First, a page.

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Nagler, Norby named Corporate Fellows at Oak Ridge National Lab
OAK RIDGE, Tenn.,
May 29, 2007
Stephen E. Nagler and Richard J. Norby have earned the highest level of recognition for career achievements in science and technology leadership at Oak Ridge National Laboratory.
ORNL Corporate Fellows Steve Nagler (l) and Rich Norby.
Nagler, chief among the lab's neutron scattering scientists, and Norby, who leads the lab's experimental ecology effort, are the newest UT-Battelle Corporate Fellows at ORNL.
"Steve and Rich are truly deserving of this prestigious distinction," ORNL Director Jeff Wadsworth said. "I congratulate them for their leadership and service at ORNL and their contributions to the scientific community."
Nagler received his B.S. (1978), M.S. (1979), and Ph.D. (1982) in physics from the University of Toronto. He served two years as a visiting scientist at the IBM T.J. Watson Research Center, Yorktown Heights, N.Y., and joined the physics faculty at the University of Florida in 1984.
He joined the former Solid State Division's Neutron Scattering Group in 1995 and served as Group Leader for Neutron Spectrometry from 1996 to 2005. During that period, as interim director of the High Flux Isotope Reactor Center for Neutron Scattering, Nagler guided the center through a critical DOE review while ensuring research productivity, successful instrument upgrades and integration of neutron scattering at HFIR and the Spallation Neutron Source.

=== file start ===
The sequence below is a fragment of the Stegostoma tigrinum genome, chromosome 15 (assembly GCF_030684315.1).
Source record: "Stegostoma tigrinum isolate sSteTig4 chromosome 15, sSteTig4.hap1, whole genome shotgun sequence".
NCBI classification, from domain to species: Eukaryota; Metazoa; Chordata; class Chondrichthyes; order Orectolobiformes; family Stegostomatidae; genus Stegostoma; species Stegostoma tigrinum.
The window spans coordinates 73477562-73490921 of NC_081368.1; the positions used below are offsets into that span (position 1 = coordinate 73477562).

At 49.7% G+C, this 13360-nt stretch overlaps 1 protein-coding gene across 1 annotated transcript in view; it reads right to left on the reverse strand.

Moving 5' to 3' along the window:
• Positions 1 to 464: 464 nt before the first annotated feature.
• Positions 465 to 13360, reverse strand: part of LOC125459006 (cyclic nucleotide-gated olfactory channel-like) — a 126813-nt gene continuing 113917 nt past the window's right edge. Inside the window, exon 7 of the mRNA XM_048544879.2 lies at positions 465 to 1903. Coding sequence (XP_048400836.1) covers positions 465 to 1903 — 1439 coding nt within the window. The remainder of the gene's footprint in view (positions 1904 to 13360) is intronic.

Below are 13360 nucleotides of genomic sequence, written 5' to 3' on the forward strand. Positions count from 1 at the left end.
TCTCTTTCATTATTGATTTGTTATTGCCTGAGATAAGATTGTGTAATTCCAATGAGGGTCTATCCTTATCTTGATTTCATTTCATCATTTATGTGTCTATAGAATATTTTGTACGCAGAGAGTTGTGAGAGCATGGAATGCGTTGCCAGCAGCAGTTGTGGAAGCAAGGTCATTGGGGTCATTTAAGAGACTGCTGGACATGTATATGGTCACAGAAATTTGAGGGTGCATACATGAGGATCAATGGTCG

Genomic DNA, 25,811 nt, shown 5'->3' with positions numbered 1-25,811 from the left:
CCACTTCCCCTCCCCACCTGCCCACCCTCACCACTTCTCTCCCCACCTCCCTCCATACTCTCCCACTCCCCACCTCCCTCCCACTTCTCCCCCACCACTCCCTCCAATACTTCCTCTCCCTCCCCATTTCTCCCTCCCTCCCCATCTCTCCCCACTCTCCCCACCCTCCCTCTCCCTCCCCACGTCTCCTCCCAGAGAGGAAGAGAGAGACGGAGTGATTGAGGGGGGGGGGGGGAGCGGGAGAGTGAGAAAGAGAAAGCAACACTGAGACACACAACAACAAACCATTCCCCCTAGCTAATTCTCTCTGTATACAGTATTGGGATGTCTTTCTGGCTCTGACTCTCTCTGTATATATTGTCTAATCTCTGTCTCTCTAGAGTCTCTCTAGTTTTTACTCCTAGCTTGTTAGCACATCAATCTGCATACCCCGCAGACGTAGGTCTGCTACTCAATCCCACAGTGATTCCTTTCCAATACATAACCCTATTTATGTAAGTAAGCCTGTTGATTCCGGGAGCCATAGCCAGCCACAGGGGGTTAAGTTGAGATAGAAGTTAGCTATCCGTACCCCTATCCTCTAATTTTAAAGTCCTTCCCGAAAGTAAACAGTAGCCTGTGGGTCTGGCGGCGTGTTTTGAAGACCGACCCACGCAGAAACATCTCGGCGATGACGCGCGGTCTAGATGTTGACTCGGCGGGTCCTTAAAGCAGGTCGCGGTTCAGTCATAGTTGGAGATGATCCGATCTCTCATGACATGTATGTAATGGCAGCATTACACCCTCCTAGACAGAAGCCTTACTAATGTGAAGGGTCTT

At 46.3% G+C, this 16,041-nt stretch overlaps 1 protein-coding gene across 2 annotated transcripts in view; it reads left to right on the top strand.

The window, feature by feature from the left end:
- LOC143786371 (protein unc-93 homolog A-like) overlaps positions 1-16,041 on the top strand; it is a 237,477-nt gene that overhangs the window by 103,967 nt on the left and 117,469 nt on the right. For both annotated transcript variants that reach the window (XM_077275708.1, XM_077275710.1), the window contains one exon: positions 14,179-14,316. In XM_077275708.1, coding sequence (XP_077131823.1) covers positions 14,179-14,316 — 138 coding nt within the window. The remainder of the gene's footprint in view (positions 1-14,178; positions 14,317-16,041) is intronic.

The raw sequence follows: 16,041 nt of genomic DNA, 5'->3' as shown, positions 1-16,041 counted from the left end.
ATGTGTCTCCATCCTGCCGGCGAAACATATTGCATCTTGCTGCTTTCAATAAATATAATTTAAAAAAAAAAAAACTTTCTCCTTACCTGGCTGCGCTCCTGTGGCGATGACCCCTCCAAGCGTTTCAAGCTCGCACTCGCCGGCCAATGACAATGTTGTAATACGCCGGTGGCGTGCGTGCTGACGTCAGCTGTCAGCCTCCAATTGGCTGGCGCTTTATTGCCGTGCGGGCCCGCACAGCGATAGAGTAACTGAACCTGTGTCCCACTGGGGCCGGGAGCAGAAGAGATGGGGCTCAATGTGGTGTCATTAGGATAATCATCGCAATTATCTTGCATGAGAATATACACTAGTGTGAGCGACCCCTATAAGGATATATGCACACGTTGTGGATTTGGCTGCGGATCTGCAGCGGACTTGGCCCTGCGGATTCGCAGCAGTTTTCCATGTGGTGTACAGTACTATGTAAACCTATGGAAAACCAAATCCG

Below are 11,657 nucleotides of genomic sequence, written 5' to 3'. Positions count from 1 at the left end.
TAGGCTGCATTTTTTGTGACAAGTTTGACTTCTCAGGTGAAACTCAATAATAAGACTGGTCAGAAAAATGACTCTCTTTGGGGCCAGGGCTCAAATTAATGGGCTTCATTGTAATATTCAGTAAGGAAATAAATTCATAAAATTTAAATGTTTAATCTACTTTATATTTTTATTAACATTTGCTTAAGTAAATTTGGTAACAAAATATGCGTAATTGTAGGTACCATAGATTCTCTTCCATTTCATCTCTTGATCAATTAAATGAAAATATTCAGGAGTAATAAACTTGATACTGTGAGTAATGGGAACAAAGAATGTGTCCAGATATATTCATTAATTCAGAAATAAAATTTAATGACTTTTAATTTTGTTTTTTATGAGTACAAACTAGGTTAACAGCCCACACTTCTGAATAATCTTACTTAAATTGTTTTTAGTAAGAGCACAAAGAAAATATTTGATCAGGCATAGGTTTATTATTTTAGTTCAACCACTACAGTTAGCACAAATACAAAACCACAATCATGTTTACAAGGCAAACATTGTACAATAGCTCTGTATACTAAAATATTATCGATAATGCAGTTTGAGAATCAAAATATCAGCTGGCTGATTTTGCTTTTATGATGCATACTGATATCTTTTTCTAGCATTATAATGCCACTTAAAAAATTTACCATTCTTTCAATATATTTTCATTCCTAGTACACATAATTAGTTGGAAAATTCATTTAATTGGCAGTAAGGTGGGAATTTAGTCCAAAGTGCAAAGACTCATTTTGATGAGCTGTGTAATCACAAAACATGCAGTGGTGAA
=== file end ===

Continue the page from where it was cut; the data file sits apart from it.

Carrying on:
In 2006, he was named Chief Scientist for the new Neutron Scattering Science Division to oversee development and implementation of strategies for ORNL leadership in neutron sciences. Nagler is internationally known as a leader in the investigation of magnetic excitations and quantum critical behavior in materials. He has made pioneering contributions to the study of nonequilibrium systems, quantum fluctuations, spin gap systems and excitations in condensed matter.
He is principal investigator for the $17 million SEQUOIA spectrometer at SNS, which will enable unprecedented materials studies impacting high temperature superconductors, alloys, thermoelectric materials and other areas.
Named ORNL Scientist of the Year in 1998 and Fellow of the American Physical Society in 2000, Nagler serves on numerous national and international committees and is a member of the Editorial Board of Physical Review Letters.
Richard Norby joined the Environmental Sciences Division as a postdoctoral research fellow in 1981 and was appointed to the ORNL research staff in 1985. He received his B.A. in chemistry from Carleton College in 1972 and his Ph.D. in forestry and botany from the University of Wisconsin-Madison in 1981. He is currently the Science Team Leader for Experimental Ecology in the Environmental Sciences Division. Norby is one of the leading researchers in the world on effects of increasing levels of atmospheric carbon dioxide on terrestrial ecosystems. He is a pioneer in large-scale manipulative field experiments and led the design and implementation of the ORNL Free Air Carbon Dioxide Enrichment (FACE) facility, which has established the importance of understanding allocation of carbon to root systems as an ecosystem response to elevated carbon dioxide levels.
He was one of the earliest researchers to recognize the crucial importance of root and soil processes in mediating the response of trees to carbon dioxide, and his research has profoundly influenced the direction of global carbon studies. He is a Fellow of the American Association for the Advancement of Science and Environmental Section Editor of New Phytologist.
In 2005, Norby was appointed to the Board of Trustees of the New Phytologist Trust, the first American to be so honored. He has served on numerous national committees including the Science Steering Group for the North American Carbon Program, the Technical Advisory Committee for the National Institute for Global Environmental Change, and the Scientific Steering Committee for the National Science Foundation Research Coordination Network on Terrestrial Ecosystem Responses to Atmospheric and Climate Change.